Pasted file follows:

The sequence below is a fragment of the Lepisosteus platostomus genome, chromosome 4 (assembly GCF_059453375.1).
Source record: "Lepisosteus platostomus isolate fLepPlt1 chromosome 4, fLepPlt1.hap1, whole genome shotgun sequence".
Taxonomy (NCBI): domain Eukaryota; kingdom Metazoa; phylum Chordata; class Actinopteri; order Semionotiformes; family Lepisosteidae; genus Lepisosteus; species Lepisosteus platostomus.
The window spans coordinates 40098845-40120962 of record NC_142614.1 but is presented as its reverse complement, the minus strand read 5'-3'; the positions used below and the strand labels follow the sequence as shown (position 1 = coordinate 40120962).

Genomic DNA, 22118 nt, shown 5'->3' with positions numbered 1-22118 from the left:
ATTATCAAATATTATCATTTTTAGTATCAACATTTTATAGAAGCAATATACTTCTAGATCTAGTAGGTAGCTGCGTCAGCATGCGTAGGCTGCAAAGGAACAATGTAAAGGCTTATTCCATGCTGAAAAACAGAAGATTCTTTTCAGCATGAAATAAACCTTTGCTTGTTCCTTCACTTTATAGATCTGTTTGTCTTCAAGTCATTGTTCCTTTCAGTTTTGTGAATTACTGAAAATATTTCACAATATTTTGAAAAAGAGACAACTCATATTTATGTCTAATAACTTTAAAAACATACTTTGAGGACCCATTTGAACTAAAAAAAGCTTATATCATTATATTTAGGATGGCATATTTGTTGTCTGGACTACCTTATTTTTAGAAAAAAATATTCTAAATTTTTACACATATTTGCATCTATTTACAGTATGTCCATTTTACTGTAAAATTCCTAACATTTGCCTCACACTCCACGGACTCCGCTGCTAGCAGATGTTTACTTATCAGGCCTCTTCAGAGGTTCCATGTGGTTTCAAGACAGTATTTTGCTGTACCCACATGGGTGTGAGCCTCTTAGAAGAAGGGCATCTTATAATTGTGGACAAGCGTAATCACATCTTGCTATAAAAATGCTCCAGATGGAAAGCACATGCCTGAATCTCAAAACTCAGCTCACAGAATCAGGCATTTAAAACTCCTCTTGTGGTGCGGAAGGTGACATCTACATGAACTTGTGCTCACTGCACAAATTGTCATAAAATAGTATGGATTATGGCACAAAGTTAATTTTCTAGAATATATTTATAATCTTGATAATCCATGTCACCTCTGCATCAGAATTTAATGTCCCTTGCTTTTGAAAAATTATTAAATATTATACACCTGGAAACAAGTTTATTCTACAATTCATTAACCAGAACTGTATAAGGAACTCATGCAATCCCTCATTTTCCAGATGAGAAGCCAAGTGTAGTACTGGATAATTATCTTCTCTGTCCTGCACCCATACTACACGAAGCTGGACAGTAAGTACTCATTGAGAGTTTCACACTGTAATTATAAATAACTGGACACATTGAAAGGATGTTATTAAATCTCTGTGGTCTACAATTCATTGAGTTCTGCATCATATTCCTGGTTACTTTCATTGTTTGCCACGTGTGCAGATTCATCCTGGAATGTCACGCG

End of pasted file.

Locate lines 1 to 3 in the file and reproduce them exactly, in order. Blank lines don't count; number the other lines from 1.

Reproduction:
The sequence below is a fragment of the Lepisosteus platostomus genome, chromosome 4 (assembly GCF_059453375.1).
Source record: "Lepisosteus platostomus isolate fLepPlt1 chromosome 4, fLepPlt1.hap1, whole genome shotgun sequence".
Taxonomy (NCBI): domain Eukaryota; kingdom Metazoa; phylum Chordata; class Actinopteri; order Semionotiformes; family Lepisosteidae; genus Lepisosteus; species Lepisosteus platostomus.